Nikki’s journey continued as she transitioned from her initial Pathways Vermont apartment in Winooski on November 30th, 2021, to a permanent residence in Burlington on September 1st, 2023. “Pathways did more than just provide housing; they have connected me with doctors, resources, and have even brought me to appointments. They’ve been there for me every step of the way.” Looking to the future, Nikki is excited to spend time with her three kids and grandchild, and an upcoming knee surgery which will enable her to be in better shape to keep up with her kids.

When asked what she’d say to someone unfamiliar with Pathways, Nikki emphasized:

“Anyone who is a user and struggling and thinks it can’t be done is wrong. There are programs out there to assist you and give you strength and the pillars to lean on. Pathways is one of the best programs that I found to do that. Everything I have now is because of Pathways. They will work with you, you just need to be open and honest with them.”

Meet Trever – An Expert in Second Acts

Pathways Vermont Service Recipient Trever is someone who loves to spend his free time recovering furniture and items from second-hand stores and giving them new life. He believes in second chances, isn’t afraid to be himself, and enjoys life’s simple pleasures. A native Vermonter, Trever became homeless in 2006 when he was living in Morrisville.

Trever lived in the woods of Wilmot Mountain with his puppy at the time. “Every night I would climb a tree with my puppy in my bag, and we would sleep on a branch inside my sleeping bag.”

Trever got by heating food in a plastic bag in warm water and spending time with his puppy, a memory he looks back on fondly. “There were never people in the woods, which actually helped, being alone was peaceful.” From there, Trever ended up incarcerated for 17 years.

“Being in jail was really hard. I lost a lot of family while I was incarcerated. When things got too hard to handle I thought of past memories, anything that was special to me. It was almost like watching TV and remembering.” Trever first heard about Pathways from a fellow inmate, and at first, never thought he would qualify, but after 17 years of being incarcerated, he was hopeful. Trever filled out the paperwork and waited for the next steps.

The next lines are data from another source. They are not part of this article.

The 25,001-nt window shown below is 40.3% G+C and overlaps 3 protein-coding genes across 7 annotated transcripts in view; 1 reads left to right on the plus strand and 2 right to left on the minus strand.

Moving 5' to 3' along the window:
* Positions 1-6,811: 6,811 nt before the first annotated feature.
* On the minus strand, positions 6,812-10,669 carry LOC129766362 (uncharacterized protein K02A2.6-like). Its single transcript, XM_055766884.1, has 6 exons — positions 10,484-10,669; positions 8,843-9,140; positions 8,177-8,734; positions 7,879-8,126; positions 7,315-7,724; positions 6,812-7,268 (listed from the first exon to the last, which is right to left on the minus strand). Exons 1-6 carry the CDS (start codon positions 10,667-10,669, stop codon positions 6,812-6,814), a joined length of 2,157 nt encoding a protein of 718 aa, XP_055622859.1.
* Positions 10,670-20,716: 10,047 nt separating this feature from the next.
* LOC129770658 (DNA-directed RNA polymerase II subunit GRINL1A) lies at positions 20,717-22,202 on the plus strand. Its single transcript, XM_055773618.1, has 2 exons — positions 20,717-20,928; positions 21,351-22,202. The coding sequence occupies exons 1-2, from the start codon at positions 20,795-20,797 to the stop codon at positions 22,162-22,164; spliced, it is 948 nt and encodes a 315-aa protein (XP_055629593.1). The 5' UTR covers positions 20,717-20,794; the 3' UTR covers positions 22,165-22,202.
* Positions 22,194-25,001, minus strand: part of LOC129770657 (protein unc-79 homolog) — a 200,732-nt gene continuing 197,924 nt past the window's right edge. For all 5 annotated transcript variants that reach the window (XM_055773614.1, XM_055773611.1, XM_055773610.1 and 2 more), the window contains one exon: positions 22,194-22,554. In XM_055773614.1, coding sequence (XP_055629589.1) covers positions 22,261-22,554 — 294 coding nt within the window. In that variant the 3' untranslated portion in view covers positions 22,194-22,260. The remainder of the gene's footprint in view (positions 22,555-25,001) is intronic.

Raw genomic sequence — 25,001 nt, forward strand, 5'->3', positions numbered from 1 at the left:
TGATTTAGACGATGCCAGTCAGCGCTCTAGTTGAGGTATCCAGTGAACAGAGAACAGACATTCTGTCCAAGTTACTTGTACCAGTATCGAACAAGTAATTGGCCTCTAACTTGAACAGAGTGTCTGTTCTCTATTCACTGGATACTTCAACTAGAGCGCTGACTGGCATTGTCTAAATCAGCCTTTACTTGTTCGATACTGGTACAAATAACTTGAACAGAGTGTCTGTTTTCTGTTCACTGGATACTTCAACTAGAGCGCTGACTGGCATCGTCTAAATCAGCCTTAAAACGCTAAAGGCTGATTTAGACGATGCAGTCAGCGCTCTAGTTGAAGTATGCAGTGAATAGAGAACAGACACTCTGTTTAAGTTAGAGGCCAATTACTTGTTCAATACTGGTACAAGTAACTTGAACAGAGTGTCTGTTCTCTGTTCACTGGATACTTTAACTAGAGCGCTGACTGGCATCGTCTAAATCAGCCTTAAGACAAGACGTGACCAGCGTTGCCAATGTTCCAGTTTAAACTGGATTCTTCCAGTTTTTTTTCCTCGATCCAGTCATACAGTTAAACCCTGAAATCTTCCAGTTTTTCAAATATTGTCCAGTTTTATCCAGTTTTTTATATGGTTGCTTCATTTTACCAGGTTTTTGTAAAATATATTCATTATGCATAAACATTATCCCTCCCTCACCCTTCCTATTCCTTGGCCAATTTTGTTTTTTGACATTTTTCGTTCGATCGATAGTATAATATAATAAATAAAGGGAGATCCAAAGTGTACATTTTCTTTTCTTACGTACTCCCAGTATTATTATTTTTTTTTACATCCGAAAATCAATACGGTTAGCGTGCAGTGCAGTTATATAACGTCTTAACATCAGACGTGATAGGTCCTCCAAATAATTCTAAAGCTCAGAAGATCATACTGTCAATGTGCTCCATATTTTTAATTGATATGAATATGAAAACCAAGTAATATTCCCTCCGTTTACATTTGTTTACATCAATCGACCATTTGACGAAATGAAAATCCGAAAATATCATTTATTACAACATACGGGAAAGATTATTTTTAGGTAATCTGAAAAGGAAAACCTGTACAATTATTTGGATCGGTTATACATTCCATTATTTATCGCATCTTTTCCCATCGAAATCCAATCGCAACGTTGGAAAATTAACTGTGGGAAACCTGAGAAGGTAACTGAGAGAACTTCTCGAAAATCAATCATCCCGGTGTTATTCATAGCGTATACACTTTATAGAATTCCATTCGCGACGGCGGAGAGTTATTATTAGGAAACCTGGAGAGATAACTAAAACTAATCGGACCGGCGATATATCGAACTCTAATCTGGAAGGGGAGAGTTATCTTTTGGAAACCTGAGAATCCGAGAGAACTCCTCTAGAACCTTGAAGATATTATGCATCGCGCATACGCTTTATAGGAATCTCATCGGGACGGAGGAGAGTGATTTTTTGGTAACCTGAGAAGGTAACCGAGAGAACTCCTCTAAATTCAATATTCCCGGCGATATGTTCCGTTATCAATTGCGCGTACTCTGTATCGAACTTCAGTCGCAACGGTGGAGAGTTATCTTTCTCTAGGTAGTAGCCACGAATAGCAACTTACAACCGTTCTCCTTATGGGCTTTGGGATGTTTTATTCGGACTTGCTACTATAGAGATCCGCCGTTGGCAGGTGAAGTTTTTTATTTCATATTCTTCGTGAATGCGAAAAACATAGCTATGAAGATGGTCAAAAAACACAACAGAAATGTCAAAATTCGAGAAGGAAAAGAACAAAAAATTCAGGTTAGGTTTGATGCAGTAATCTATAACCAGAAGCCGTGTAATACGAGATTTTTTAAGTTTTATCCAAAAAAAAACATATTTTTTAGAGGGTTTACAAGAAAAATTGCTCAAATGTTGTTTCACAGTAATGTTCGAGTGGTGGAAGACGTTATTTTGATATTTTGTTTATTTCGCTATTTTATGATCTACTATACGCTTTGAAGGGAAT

Finally, Trever met with someone from Pathways with his caseworker and waited about a year before he was released. “It was overwhelming and so exciting when I knew I had an apartment to go to.” Trever moved into his apartment straight from incarceration with the help of Pathways Vermont. “Everyone has been so kind and patient. Jeff and Dave always check in on me. Dez, Kristen – everyone is here for me.”

Looking ahead, Trever hopes in the future he can own his own house and have a beautiful property that his kids would be proud of him for. He also hopes to be closer to his mother and continue to spend his days recovering second-hand furniture and finding ways to tell old stories in new, beautiful ways. 

Meet Stephen!

The first time Stephen experienced homelessness was when he was 12 years old and was kicked out of his house. From there he spent years on and off experiencing homelessness. “I have been homeless a lot over the years,” Stephen shared, “I lost numerous apartments while trying to help others.”

When asked about the feeling of such experiences, he remarked, “It made me feel powerless. I felt like people didn’t really care and felt as though they could help, but wouldn’t.”

Stephen first connected with Pathways during the summer of 2013 while he was incarcerated. After his release, with the help of Pathways, he moved directly into an apartment, and has worked with Pathways ever since. “Working with Pathways has been a rewarding experience in numerous ways. I’ve met a lot of truly kind people.” Since 2013, a lot has happened for Stephen, but he maintains a sense of positivity. “It has been both a struggle and a blessing.” Stephen had to leave his first apartment post-incarceration due to a bed bug infestation, and lived with a friend in motels for a year before moving into his next apartment in Shelburne. He stayed there with a friend until they had to move.

Despite all of life’s struggles, Stephen is the kind of person who doesn’t let challenges get him down. A self described optimist, Stephen always tries to look at the bright side of everything and count his blessings.